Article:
Five smooth stones Part Three – It’s not about the sandwiches

Do you want to become the leader God called you to be? Do you want to defeat the giants that the enemy sends your way? Well, dive into this five-part leadership series and you’ll discover how the five smooth stones that David picked to kill Goliath were actually the making of a king. 

 Wow! You are powering along this series! This week, it’s not all about the sandwiches, my friend.   

Sandwiches? What has cheese and pickle on wholemeal bread have to do with leadership? A lot more than you think. David had to take provisions to his brothers on the front line of the battle and let his father, Jesse, know what was happening with the men of Israel and the Philistines. 

After God has anointed your head with oil and after you have fought off the lion and the bear, the next thing God does to prepare you for leadership is to bring you to the attention of other leaders.  

                      IT’S NOT ABOUT THE SANDWICHES

    When God needs you to be somewhere, He’ll use anything to do it — even sandwiches. But I thought you said it’s NOT about the sandwiches? It isn’t. God needed people to notice David as a warrior and not a shepherd boy. 

Enter David’s oldest brother, Eliab in the story. He overheard David asking the other soldiers what the reward was for killing Goliath. 

“Why have you come down here? Who is watching your tiny flock in the wilderness? I’m your brother, and I know you — you’re arrogant, and your heart is evil. You’ve come to watch the battle as if it were just entertainment.” 1 Samuel 17:28 (The Voice Translation) 

David was about to pick up his third smooth stone. It was the smooth stone of courage.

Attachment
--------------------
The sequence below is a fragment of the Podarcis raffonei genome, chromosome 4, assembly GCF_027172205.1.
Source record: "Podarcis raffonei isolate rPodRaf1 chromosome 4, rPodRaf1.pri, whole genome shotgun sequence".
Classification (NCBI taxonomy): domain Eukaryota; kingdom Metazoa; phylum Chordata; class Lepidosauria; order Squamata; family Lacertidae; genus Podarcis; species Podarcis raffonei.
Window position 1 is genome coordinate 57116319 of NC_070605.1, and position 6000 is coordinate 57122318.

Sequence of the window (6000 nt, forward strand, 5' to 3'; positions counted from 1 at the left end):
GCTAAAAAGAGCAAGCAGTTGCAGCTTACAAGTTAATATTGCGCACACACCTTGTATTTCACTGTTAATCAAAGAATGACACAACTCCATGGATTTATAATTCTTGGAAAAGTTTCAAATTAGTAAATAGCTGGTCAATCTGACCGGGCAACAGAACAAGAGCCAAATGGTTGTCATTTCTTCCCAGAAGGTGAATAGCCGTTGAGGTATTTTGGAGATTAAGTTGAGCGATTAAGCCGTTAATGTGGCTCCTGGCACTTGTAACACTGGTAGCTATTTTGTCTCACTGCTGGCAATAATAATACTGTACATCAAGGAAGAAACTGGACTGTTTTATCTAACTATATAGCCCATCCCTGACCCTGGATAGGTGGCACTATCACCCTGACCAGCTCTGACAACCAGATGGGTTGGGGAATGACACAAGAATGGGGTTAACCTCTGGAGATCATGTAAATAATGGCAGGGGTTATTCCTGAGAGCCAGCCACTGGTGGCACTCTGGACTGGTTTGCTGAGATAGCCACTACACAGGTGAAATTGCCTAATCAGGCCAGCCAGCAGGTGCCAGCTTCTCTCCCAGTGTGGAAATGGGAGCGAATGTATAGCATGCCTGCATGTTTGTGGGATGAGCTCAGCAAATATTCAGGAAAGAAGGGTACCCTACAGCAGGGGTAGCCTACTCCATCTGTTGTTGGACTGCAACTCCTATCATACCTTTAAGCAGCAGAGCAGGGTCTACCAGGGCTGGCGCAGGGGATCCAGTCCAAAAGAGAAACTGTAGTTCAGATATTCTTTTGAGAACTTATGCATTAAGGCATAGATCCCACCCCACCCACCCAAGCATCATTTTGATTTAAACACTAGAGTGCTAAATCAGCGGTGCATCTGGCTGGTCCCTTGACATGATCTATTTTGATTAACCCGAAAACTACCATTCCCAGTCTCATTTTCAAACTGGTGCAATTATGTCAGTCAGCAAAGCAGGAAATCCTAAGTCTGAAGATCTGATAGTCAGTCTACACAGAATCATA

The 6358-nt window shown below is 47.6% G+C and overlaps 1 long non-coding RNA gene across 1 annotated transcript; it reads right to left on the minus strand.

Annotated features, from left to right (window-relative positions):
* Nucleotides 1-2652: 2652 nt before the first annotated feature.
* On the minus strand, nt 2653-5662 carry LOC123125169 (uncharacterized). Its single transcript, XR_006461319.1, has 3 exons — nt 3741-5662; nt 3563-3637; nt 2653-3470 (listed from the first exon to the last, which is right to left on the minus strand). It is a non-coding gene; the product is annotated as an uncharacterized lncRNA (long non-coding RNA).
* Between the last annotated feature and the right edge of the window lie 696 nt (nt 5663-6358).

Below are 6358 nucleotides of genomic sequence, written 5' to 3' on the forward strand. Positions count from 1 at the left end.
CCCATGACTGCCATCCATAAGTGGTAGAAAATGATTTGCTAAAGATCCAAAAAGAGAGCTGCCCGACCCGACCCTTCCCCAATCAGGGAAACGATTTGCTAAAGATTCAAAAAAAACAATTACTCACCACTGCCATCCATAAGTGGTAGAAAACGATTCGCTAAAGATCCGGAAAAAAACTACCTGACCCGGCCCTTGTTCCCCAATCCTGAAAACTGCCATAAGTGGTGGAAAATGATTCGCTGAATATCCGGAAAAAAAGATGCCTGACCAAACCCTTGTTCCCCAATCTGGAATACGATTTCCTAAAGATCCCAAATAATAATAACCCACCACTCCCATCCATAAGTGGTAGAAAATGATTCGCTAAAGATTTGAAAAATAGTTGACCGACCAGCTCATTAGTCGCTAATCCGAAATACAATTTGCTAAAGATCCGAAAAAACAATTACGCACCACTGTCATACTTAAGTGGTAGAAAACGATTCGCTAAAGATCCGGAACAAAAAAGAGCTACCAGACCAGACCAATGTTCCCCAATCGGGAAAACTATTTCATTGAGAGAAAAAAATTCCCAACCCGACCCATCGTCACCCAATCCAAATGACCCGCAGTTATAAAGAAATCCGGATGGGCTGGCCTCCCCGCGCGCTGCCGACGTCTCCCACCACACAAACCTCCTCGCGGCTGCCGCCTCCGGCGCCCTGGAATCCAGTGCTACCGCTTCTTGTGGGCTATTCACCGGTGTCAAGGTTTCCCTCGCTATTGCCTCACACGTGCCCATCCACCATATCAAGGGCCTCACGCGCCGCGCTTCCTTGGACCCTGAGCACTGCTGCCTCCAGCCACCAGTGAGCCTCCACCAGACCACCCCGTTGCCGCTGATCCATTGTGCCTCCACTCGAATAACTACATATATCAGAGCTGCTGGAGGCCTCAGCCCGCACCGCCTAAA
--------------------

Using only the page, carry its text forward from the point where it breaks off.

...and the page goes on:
David had been back and forth to that battlefield, bringing the sandwiches. He’d watched and heard Goliath taunt the army of Israel and he’d had just about enough. He fires straight back at his older brother, “What have I done now? I was just asking a question.”

Sandwich boys don’t ask questions. Sandwich boys need to keep their mouth shut.  


Sometimes it’s the people closest to you that cannot, or refuse to see the leadership gifting on your life. Clearly, David’s older brother had watched his baby brother be anointed by the prophet Samuel to be the next king, but he was still treating him like a shepherd boy.

                So, what do you do when this happens? 

Verse 30 says that “David ignored him…” And sometimes that’s the best thing you can do when someone doesn’t acknowledge the call of leadership on your life. It’s not your job to convince them that you’re a leader. It’s not worth your time to explain to them why you’re doing what you’re doing. 

Those sort of people get rattled by all your questions. They respond with answers like; never, impossible and it will never happen. They put limits on your leadership calling because all they see is a shepherd boy delivering the sandwiches and not the warrior you truly are.          

David knew Goliath was just a big, ugly bully and he was not happy that he was making fun of God. David was motivated to action because he placed his trust in God and not himself. 

In the words of Joner C. Nader, “There’s a difference between “motivation” and “incentive.” The former must come from within while the latter comes from external elements.” 

True leaders don’t tolerate things just because “that’s how things are around here” they find a better solution. David’s motive was to show this giant that even though he was small, God was all-powerful and mighty. And with the smooth stone of courage in his hand, this moment was not about the sandwiches, this moment was all about the making of a king. 


Wendy xo 

Don’t miss part four next week  – “Thanks – but no thanks.”        




Wendy Parker

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